Source: "In the Land of the Living Dead" by Prentiss Tucker
CHAPTER III: A SOUL FLIGHT:
"No, there are no ambulances, Sergeant, but I will take you where you can
have your wound attended to."
Jimmie turned to see who it was that had spoken and was somewhat startled
to see the Elder Brother standing quietly with just the faint trace of a
smile on his lips.
"Please come with me, both of you.
Both followed as a matter of course, It never occurred to either to ques-
tion that gentle voice, which for all its gentleness seemed to carry a note
of finality and authority.
"Take his hand, Jimmie," said the Elder Brother, at the same time grasp-
ing the sergeant by the other arm. Jimmie did as he was told and was amazed
to find himself traveling rapidly. In a few minutes they "lit" as he after-
wards described it, and he found they were on a level lawn some hundred
yards distant from an enormous building of the old Grecian style of archi-
tecture, constructed with huge symmetrical columns topped by Corinthian
capitals, and with a peculiar irridescence or glow surrounding the entire
structure. Jimmie was not sure at first, whether he actually saw this; in-
deed, he did not see it continuously, and Sergeant Strew, who seemed to be
just coming out of a dream, apparently did not see it at all.
They passed, still hand in hand across the lawn and up the rows of steps
which surrounded the building and wound their way between what seemed end-
less rows of columns until the Elder Brother opened a door and motioned them
before him into a room.
He, himself, followed and having closed the door, turned to Sergeant
Strew who was apparently faint from loss of blood.
"And now, Sergeant, you must forgive me for having waited so long before
attending to your injury."
He opened a little cupboard and took from one of the shelves within, a
small vial filled with a dark colored substance of much the same consistency
"Now, Sergeant, on this side of the veil we can accomplish results far
more rapidly than on the side you have just left, and you will find that if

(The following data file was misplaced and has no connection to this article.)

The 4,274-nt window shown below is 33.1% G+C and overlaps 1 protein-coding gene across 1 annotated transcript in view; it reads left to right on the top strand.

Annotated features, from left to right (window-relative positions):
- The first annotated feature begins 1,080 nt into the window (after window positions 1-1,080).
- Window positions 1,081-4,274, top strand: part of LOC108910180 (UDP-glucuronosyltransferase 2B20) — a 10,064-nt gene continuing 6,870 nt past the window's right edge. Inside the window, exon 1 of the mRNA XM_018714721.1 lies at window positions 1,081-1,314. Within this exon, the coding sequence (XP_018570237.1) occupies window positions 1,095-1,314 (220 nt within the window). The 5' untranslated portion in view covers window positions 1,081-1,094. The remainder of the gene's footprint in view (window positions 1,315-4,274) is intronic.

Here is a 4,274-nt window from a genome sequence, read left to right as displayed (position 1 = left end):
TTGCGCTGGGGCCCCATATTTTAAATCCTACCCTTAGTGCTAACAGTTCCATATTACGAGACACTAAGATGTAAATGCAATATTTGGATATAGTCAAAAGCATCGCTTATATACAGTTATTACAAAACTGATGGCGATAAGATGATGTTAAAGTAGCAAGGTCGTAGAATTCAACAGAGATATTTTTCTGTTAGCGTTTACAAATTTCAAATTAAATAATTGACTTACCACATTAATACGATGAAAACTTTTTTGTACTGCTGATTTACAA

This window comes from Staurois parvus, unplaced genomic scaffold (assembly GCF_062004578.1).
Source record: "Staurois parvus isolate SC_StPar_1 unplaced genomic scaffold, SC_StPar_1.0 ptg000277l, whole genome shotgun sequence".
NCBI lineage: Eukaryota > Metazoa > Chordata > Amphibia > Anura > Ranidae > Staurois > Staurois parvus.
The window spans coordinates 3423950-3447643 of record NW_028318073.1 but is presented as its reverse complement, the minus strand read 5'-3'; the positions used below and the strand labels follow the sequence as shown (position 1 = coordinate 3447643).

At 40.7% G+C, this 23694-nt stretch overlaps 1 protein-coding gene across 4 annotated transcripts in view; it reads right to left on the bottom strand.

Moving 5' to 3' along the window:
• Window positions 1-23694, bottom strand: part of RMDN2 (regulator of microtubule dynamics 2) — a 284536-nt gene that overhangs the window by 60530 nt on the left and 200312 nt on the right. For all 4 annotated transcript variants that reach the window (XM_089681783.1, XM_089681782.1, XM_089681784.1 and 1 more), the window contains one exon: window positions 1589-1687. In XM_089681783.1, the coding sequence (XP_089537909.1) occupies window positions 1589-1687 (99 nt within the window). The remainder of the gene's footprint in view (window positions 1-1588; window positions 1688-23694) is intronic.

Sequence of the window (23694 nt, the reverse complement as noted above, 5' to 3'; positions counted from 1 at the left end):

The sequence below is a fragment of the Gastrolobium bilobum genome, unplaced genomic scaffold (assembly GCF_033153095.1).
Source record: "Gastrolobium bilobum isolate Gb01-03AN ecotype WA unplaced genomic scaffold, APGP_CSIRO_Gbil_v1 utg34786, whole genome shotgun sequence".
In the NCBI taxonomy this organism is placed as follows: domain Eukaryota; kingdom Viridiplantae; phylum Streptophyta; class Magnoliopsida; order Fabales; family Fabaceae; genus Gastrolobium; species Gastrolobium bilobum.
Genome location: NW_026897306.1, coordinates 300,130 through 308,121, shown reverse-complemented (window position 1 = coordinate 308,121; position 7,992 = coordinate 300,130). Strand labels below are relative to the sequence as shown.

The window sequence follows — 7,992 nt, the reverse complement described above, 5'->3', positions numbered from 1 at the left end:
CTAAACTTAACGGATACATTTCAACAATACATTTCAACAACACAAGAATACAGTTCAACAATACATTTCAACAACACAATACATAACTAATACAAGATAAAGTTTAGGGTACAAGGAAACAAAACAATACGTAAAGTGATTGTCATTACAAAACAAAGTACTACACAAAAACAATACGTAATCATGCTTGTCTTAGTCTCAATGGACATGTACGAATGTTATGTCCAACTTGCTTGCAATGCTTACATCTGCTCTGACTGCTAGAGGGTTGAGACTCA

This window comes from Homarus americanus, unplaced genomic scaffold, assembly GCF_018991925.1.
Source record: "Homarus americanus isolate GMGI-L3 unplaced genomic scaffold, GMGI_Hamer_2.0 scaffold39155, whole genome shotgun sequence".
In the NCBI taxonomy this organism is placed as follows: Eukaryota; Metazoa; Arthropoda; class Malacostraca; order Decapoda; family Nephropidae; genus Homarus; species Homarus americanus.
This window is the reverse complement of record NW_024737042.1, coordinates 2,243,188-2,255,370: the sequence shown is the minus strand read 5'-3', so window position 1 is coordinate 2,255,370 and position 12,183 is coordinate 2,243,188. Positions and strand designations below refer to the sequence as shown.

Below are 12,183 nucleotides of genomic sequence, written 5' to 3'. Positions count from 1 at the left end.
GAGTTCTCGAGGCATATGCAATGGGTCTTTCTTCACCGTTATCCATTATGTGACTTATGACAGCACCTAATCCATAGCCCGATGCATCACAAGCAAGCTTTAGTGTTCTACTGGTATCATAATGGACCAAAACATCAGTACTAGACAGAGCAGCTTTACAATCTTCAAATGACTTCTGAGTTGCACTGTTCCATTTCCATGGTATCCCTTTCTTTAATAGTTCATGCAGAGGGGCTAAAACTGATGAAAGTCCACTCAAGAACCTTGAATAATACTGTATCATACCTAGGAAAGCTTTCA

you will do as I say, your wound will be entirely healed without even leav-
ing a scar."
He stood in front of the sergeant, smeared a little of the dark substance
on his own finger, and said:
"Please stand perfectly still, Sergeant, and concentrate your mind on the
way your forehead looked before you were wounded. Think of it that way and
imagine that the wound was never made."
He touched the sergeant's forehead lightly with the finger on which the
dark substance was smeared. The sergeant closed his eyes and screwed his
face into what he thought was the right expression for one who was concen-
The Elder Brother removed his hand and to Jimmie's amazement the
sergeant's forehead was as clean and smooth as the forehead of a
child--smooth, that is, except for the wrinkles produced by his extraordi-
nary facial contortions in trying to obey the Elder Brother's command to
"Well! Well!" said Jimmie.
Sergeant Strew opened his eyes.
"Your wound's all gone, as though it had never been there at all."
"Thasso?" He felt gingerly and inquiringly of his forehead.
"Doctor, I sure have to hand it to you for a first class doc. You'd make
a fortune in the States. Gee! But you must be a crackerjack!"
The Elder Brother smiled.
"You did it yourself, my friend. It was your own imagination and will
power, not my skill, which healed you."
Sergeant Strew looked rather mystified and furtively felt of his forehead
as though in doubt of the permanence of any change wrought by his own
imagination, but the wound was still healed and he gave a little sigh of re-
"Whew!" he said, "If I'd only known how to do that before!" He turned to
the Elder Brother: "You really mean that I healed myself?"
"Exactly that. You healed yourself, and the stuff I smeared on was
merely to help you concentrate. If you had had your arm blown off and had
come over with only one arm you could have replaced your arm with as much
ease as you have healed this wound. Matter on this side of the veil is won-
derfully amenable to the power of the will, and the task which I wish to set
you about at once is that of meeting your comrades when they pass over, qui-
eting them and showing them how to heal their wounds and also drawing them
away from the battle lines.
"For those who pass over, the war has ended, and it is their duty as well
as their privilege to help, not by fighting, but by getting others to stop
fighting and to begin to turn their thoughts away from the earth plane and
towards the great future and the tasks and duties which it holds."
"But suppose the enemy makes a raid? What shall I do? How can I help
"By simply refusing to fight. You are not now on the physical plane
where you could be compelled to fight. The Germans cannot hurt you even if
they do make a raid and surround you. All you have to do is to obey orders;
ignore the Germans unless you can speak German, in which case it is your
duty to help them to stop fighting and to heal their wounds just as much as
it is your duty to help your own comrades.
"And remember that while you are doing this work you are doing the work
of the Master, and the power and the strength of the Master are with you so
that nothing can hurt you. Only if you disobey orders and let your anger
rise and attempt to injure anyone--only then could you be hurt. To put it
shortly--obey orders and you are perfectly safe even if your work takes you
into the middle of the whole German army. Disobey or let your passions lead
you into hatred and anger and you will not be safe even if alone on an is-
land in the Pacific Ocean. Do you understand?"
The Elder Brother drew himself up as if he were a soldier standing at
"attention." The sergeant was much impressed and clicked his heels together